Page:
KINGSTON, Jamaica – Having been diagnosed with breast cancer 24 years ago, Jamaican Singer Carlene Davis empathises with women who have endured a similar experience. On March 8, celebrated as International Women’s Day, she performed at the Gospel Breakthrough concert in Birmingham, England.
The event raised funds for breast cancer awareness. It was organized by Pastor Martin John and his wife Dee, who was diagnosed with breast cancer last year.
Chevelle Franklyn, a fellow Jamaican gospel singer, performed alongside Davis who was accompanied by her husband Tommy Cowan.
“It is always a privilege to share and minister at events such as these. Initially, I wasn’t too keen on sharing my experience because of the challenges that comes with it, I needed time for this experience to sink in,” said Davis. “As I grew in strength in my relationship with the Lord, I try to make it happen once I’m available.”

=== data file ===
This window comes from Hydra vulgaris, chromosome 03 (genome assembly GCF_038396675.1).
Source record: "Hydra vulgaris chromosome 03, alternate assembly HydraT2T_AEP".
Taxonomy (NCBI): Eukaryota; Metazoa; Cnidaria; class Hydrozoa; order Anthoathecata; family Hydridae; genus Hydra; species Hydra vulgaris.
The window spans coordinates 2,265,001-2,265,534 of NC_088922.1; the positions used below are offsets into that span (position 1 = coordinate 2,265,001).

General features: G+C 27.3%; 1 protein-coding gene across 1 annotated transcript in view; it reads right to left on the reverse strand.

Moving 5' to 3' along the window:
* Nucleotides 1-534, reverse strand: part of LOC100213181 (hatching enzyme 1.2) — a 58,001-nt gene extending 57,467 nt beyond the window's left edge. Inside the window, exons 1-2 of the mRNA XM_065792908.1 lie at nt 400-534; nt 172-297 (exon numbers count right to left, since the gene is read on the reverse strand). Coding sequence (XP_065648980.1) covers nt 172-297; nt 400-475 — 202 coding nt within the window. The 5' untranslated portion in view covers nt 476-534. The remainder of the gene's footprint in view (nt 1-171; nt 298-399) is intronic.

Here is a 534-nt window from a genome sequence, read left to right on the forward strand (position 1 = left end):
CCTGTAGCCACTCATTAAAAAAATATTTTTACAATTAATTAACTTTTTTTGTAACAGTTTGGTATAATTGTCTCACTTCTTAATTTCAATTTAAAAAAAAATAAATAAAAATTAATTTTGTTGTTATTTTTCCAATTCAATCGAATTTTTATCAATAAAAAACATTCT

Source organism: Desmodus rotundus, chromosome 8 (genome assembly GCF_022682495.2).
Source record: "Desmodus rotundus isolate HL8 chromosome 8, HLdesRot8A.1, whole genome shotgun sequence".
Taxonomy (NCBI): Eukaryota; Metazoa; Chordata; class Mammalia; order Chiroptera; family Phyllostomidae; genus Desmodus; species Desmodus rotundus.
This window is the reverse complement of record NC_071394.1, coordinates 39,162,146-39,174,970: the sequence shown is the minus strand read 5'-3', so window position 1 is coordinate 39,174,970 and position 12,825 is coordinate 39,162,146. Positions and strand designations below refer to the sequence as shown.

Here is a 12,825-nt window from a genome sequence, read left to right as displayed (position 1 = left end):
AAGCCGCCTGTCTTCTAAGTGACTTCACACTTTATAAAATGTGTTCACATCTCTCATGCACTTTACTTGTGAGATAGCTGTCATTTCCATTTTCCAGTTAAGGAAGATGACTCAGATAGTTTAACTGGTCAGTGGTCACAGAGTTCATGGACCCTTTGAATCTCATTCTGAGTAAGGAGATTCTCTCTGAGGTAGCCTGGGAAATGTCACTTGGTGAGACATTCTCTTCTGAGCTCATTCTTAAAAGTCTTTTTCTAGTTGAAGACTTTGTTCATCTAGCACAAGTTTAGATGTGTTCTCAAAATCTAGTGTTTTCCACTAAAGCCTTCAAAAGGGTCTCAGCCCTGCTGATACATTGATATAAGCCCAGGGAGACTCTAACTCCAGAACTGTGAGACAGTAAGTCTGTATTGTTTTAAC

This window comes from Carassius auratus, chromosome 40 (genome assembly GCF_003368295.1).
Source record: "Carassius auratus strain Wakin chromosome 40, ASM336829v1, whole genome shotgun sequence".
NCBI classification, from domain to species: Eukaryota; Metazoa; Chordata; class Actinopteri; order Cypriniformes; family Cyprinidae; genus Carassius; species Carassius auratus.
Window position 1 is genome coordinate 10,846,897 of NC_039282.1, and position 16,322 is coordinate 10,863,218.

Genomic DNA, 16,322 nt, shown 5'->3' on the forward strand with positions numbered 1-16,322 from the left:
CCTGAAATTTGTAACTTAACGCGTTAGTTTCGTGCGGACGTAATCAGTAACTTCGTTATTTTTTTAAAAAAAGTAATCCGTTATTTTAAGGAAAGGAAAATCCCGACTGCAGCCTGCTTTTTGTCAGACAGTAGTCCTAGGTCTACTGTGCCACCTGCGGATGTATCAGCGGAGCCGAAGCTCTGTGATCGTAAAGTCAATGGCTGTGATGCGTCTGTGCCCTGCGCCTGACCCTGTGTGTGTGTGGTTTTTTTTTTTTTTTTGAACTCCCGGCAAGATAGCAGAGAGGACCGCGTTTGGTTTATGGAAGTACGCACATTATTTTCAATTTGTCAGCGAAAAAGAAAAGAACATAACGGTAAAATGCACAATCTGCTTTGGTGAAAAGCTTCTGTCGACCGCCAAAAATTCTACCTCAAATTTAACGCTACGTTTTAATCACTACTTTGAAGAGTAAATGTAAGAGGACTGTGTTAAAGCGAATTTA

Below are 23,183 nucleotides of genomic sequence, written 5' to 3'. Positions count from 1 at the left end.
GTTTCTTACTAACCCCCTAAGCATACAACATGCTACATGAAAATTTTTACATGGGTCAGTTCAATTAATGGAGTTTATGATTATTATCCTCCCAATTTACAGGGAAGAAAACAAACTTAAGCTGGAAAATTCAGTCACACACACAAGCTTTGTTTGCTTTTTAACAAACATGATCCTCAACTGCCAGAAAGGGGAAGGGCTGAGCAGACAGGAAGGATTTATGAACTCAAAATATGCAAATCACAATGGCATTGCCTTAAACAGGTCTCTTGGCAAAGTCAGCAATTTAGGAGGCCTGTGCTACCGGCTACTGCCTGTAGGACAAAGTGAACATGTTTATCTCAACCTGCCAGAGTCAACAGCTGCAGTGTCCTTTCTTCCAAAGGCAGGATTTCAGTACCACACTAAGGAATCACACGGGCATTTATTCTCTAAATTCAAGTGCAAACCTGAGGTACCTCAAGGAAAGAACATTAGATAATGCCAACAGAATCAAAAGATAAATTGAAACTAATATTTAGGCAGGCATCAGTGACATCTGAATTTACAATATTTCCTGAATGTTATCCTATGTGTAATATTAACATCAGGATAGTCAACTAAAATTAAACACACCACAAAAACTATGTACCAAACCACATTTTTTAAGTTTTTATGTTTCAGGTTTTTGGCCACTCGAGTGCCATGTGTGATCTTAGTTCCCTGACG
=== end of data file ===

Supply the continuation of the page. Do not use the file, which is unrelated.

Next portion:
There is a high rate of breast cancer among Jamaican women. Last September, the Jamaica Cancer Society reported that 60 per cent of women diagnosed with the disease in 2018 were between the ages 25 and 59.
According to that organization, 974 breast cancer patients were registered in Jamaica that year. There were 413 deaths because of the disease.
Gospel Breakthrough was something of a homecoming for 66-year-old Davis. Born in Clarendon, a rural parish in central Jamaica, she migrated to the United Kingdom in her early teens and lived for eight years in Reading.
Davis moved to Canada where she also lived for several years before returning to Jamaica in the early 1980s. She established herself as an artist with songs like Stealing Love and Like Old Friends Do.
In the early 1990s, Davis converted to Christianity